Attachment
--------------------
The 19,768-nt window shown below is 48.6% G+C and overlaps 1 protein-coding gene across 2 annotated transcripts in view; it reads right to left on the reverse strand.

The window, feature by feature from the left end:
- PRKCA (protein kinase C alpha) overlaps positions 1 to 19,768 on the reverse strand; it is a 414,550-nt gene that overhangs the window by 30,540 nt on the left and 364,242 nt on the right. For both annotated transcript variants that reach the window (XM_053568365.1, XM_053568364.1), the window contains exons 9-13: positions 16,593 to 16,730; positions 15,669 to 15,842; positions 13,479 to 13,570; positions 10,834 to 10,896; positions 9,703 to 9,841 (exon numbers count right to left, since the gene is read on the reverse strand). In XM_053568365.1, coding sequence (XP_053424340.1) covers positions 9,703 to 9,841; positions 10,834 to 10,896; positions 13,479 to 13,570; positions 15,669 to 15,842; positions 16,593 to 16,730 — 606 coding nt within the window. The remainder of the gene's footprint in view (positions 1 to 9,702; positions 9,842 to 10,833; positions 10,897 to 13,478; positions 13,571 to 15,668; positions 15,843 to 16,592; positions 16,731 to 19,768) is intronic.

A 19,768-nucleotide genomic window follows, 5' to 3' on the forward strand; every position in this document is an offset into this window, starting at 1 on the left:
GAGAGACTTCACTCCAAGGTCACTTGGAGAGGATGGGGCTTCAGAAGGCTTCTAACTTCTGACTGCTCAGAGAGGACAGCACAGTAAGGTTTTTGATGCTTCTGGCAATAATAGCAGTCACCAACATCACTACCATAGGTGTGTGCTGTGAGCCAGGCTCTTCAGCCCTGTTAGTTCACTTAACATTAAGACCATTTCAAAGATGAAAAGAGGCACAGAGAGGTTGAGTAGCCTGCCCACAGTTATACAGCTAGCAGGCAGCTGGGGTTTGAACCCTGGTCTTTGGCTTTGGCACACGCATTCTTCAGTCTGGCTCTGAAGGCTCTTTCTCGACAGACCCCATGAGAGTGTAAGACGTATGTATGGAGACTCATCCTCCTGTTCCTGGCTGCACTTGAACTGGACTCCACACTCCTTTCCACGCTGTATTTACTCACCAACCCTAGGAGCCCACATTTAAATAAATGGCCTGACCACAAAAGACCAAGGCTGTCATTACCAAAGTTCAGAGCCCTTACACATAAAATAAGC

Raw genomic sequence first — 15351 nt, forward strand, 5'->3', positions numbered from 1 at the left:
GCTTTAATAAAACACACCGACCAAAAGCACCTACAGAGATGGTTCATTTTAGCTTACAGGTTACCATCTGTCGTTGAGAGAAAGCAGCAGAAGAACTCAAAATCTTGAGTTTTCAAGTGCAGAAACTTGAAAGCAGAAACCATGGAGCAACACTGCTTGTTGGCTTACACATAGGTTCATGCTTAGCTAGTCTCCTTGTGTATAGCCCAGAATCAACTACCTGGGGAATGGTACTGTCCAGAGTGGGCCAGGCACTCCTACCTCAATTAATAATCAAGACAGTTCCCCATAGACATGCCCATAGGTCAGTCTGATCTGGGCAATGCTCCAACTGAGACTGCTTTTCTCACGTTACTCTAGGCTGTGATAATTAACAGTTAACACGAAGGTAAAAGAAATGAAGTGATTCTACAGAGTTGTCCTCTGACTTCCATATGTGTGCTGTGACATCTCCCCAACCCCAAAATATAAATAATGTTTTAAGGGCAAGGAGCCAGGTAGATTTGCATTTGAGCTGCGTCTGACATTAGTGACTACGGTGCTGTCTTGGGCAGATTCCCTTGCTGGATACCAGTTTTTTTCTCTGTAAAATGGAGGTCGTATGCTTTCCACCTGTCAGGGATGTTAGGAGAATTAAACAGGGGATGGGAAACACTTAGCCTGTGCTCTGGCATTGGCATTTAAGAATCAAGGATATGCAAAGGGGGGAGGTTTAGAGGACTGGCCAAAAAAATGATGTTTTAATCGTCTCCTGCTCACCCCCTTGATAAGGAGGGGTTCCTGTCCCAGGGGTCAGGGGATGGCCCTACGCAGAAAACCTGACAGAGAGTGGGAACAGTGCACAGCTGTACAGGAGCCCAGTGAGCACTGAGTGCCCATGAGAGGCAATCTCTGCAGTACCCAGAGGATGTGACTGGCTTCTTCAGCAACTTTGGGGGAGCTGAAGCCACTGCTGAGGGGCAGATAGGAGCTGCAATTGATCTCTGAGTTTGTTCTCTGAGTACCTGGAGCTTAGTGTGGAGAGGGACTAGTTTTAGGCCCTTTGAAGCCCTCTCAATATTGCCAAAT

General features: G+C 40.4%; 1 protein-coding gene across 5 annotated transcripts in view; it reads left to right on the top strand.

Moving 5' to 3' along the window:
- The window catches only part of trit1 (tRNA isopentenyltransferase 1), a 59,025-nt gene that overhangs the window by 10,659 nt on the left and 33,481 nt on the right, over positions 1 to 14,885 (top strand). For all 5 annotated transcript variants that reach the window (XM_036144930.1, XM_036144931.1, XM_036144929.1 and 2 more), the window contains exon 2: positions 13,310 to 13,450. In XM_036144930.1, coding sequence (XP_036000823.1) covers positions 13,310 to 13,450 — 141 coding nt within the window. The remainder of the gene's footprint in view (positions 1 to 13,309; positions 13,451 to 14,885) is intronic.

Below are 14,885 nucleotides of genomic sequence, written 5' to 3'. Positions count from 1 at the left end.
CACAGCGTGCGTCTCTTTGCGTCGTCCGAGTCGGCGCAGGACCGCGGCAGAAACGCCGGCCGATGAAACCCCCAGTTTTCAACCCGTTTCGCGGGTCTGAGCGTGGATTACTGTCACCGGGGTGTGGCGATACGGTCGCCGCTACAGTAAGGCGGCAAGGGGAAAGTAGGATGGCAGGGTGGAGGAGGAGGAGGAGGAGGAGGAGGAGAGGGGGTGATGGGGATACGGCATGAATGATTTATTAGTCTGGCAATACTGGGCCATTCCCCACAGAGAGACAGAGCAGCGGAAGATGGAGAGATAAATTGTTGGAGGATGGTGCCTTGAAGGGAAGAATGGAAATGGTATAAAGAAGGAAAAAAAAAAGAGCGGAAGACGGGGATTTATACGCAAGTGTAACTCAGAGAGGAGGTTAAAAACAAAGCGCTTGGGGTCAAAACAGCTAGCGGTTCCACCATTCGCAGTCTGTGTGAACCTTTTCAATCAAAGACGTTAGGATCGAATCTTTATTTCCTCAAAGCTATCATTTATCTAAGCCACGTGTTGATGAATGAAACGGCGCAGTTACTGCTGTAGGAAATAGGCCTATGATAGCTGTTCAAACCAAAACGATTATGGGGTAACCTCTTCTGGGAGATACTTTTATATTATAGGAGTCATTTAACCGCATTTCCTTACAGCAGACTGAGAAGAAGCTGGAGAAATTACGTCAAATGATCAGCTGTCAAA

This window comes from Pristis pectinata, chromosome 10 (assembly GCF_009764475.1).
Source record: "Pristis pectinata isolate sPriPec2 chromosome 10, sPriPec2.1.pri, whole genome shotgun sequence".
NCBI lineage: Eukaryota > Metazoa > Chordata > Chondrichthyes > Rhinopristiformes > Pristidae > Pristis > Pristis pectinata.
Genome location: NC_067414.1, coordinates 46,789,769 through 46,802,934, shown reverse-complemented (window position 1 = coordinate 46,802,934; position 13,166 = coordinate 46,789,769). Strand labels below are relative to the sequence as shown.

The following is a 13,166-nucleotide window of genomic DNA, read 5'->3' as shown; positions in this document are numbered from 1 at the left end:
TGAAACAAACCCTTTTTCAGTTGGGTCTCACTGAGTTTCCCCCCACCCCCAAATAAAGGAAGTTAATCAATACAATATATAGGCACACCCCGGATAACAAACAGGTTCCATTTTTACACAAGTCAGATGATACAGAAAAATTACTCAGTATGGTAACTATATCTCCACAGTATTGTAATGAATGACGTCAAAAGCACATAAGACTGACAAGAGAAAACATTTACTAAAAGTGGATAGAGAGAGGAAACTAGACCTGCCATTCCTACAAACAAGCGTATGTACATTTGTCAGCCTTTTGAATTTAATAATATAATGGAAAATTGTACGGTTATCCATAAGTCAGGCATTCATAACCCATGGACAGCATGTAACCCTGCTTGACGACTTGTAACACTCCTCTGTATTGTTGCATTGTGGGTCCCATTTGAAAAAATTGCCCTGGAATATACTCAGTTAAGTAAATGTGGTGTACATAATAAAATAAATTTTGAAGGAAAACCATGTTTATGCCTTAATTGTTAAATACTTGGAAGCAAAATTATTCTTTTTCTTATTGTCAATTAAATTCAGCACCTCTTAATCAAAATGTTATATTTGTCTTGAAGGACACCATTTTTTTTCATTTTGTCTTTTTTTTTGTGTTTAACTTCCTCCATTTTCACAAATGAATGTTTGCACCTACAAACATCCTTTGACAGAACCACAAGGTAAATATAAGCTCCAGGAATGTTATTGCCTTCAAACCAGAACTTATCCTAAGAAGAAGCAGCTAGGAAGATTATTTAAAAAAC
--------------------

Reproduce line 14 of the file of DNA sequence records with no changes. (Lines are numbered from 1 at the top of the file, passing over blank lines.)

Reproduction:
Source record: "Pristis pectinata isolate sPriPec2 chromosome 10, sPriPec2.1.pri, whole genome shotgun sequence".